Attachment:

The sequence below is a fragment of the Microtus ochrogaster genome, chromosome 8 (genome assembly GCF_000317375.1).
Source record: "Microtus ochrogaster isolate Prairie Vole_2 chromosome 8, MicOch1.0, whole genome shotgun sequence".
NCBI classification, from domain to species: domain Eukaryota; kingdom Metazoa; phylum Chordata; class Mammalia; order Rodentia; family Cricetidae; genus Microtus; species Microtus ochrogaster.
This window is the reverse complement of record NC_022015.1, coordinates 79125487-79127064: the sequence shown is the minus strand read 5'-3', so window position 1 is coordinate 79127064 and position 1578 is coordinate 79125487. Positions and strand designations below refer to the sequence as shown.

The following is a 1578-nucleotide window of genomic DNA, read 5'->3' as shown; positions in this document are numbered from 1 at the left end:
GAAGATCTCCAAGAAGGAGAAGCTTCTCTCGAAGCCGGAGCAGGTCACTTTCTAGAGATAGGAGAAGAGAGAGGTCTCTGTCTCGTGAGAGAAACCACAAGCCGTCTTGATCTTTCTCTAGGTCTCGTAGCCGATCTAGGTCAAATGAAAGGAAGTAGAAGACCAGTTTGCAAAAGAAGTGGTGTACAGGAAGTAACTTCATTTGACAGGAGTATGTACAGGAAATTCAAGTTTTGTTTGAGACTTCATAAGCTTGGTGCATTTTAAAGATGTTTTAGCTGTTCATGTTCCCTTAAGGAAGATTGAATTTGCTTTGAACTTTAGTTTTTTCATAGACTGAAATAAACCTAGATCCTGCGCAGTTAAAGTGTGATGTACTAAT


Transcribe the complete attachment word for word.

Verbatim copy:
The sequence below is a fragment of the Microtus ochrogaster genome, chromosome 8 (genome assembly GCF_000317375.1).
Source record: "Microtus ochrogaster isolate Prairie Vole_2 chromosome 8, MicOch1.0, whole genome shotgun sequence".
NCBI classification, from domain to species: domain Eukaryota; kingdom Metazoa; phylum Chordata; class Mammalia; order Rodentia; family Cricetidae; genus Microtus; species Microtus ochrogaster.
This window is the reverse complement of record NC_022015.1, coordinates 79125487-79127064: the sequence shown is the minus strand read 5'-3', so window position 1 is coordinate 79127064 and position 1578 is coordinate 79125487. Positions and strand designations below refer to the sequence as shown.

The following is a 1578-nucleotide window of genomic DNA, read 5'->3' as shown; positions in this document are numbered from 1 at the left end:
GAAGATCTCCAAGAAGGAGAAGCTTCTCTCGAAGCCGGAGCAGGTCACTTTCTAGAGATAGGAGAAGAGAGAGGTCTCTGTCTCGTGAGAGAAACCACAAGCCGTCTTGATCTTTCTCTAGGTCTCGTAGCCGATCTAGGTCAAATGAAAGGAAGTAGAAGACCAGTTTGCAAAAGAAGTGGTGTACAGGAAGTAACTTCATTTGACAGGAGTATGTACAGGAAATTCAAGTTTTGTTTGAGACTTCATAAGCTTGGTGCATTTTAAAGATGTTTTAGCTGTTCATGTTCCCTTAAGGAAGATTGAATTTGCTTTGAACTTTAGTTTTTTCATAGACTGAAATAAACCTAGATCCTGCGCAGTTAAAGTGTGATGTACTAAT